The prolonged and widespread use of antibiotics resulted in the appearance of a great many pathogenic microorganisms resistant to them. A matter of practical importance is the simultaneous development of resistant microbes—the phenomenon of drug cross resistance. To prevent the formation
|Table 1. Producers, chemical nature, and spectrum of the most important antibiotics|
|Antibiotic||Producer||Chemical nature||Spectrum of action|
|penicillin||Pencillium notatum||heterocyclic compound constructed from condensed thiazolidine and β-lactam rings C16H18O4N2,||gram-positive bacteria, spirochetes|
|cephalosporin C||Cephalosporium sp.||C16, H21, O8N 3S||gram-positive and gram-negative bacteria|
|griseofulvin||Penicillium griseofulvum||oxygen-containing heterocyclic compound C17H17O6C||fungi|
|streptomycin||Streptomyces griseus||N-methyl-α-L-glucosaminido- β- L-streptosidostreptidine||gram-positive and gram-negative bacteria tubercle bacillus|
|neomycin||Streptomyces fradiae||2,6-diaminoglucosodesoxystreptaminoneobiosamine||gram-positive and gram-negative bacteria|
|monomycin||Streptomyces circulatus var. monomycini||glucosoamino-desoxystreptamino-D-ribosodiamine||gram-positive and gram-negative bacteria, protozoans|
|kanamycin||Streptomyces kanamyceticus||glucosoamino-desoxystreptamino-kanosamine||gram-positive and gram-negative bacteria, tubercle bacillus|
|gentamycin||Micromonospora purpurea||hexosamino-desoxystreptamino-gentozamine||gram-positive and gram-negative bacteria|
|ristomycin||Proactinomyces fructiferi var. ristomycini||molecule contains sugars and new amino acids||gram-positive bacteria|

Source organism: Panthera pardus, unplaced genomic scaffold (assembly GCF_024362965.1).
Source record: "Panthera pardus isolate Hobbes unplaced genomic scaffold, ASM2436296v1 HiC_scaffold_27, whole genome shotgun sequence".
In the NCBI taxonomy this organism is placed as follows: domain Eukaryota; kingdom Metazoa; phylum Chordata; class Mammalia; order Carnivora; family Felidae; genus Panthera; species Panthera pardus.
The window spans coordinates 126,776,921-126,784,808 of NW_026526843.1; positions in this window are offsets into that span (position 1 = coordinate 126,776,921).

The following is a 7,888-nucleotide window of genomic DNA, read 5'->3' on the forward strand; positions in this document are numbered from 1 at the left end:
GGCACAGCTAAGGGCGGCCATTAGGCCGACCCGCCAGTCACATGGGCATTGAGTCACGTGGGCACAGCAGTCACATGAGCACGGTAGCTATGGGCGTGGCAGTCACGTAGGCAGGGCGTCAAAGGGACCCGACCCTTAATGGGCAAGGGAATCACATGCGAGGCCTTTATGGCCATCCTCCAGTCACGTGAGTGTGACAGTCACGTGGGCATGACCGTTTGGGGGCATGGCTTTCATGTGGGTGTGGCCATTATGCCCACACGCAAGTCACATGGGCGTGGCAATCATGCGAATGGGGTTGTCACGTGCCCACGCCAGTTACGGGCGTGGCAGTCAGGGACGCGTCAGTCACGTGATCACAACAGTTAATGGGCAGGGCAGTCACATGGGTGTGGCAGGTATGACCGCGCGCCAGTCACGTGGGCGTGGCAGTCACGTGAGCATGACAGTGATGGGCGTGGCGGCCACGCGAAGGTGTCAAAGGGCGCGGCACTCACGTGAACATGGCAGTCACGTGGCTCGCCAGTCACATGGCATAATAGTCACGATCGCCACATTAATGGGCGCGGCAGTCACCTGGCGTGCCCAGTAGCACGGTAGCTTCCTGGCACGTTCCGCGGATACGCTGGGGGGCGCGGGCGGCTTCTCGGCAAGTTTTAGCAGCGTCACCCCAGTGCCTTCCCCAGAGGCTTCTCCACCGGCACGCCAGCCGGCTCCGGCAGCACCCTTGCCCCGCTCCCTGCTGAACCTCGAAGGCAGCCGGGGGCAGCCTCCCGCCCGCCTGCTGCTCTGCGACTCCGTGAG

|lincomycin||Streptomyces lincolnensis var. lincolnensis||molecule contains methyl-propyl-proline and lincosamine||gram-positive bacteria|
|viomycin||Streptomyces fradiae||polypeptide||tubercle bacillus|
|rifamycin||Streptomyces mediterranei||C39H49NO14||tubercle bacillus|
|cycloserine||Streptomyces orchidaceus||d-4-amino-3-isoxasolidone||tubercle bacillus|
|tetracycline||Streptomyces aureofaciens||polyoxypolycarbonyl hydroaromatic compound||gram-positive and gram-negative bacteria, rickettsiae|
|erythromycin||Streptomyces erythreus||macrolide||gram-positive bacteria|
|oleandomycin||Streptomyces antibioticus||macrolide||gram-positive bacteria|
|chloramphenicol||Streptomyces venezuelae||D-threo-1-(n-mtrophenyl)-2-dichloracetyl-aminopropane-1,3-diol||gram-positive and gram-negative bacteria, rickettsiae|
|novobiocin||Streptomyces spheroides||derivative of 4, 7-dihydroxy-3-amino-8-methylcoumarin||gram-positive bacteria|
|hygromycin B||Streptomyces hygroscopicus||molecule contains aromatic, aminocyclic and glycosidic fragments||gram-positive bacteria, helminths|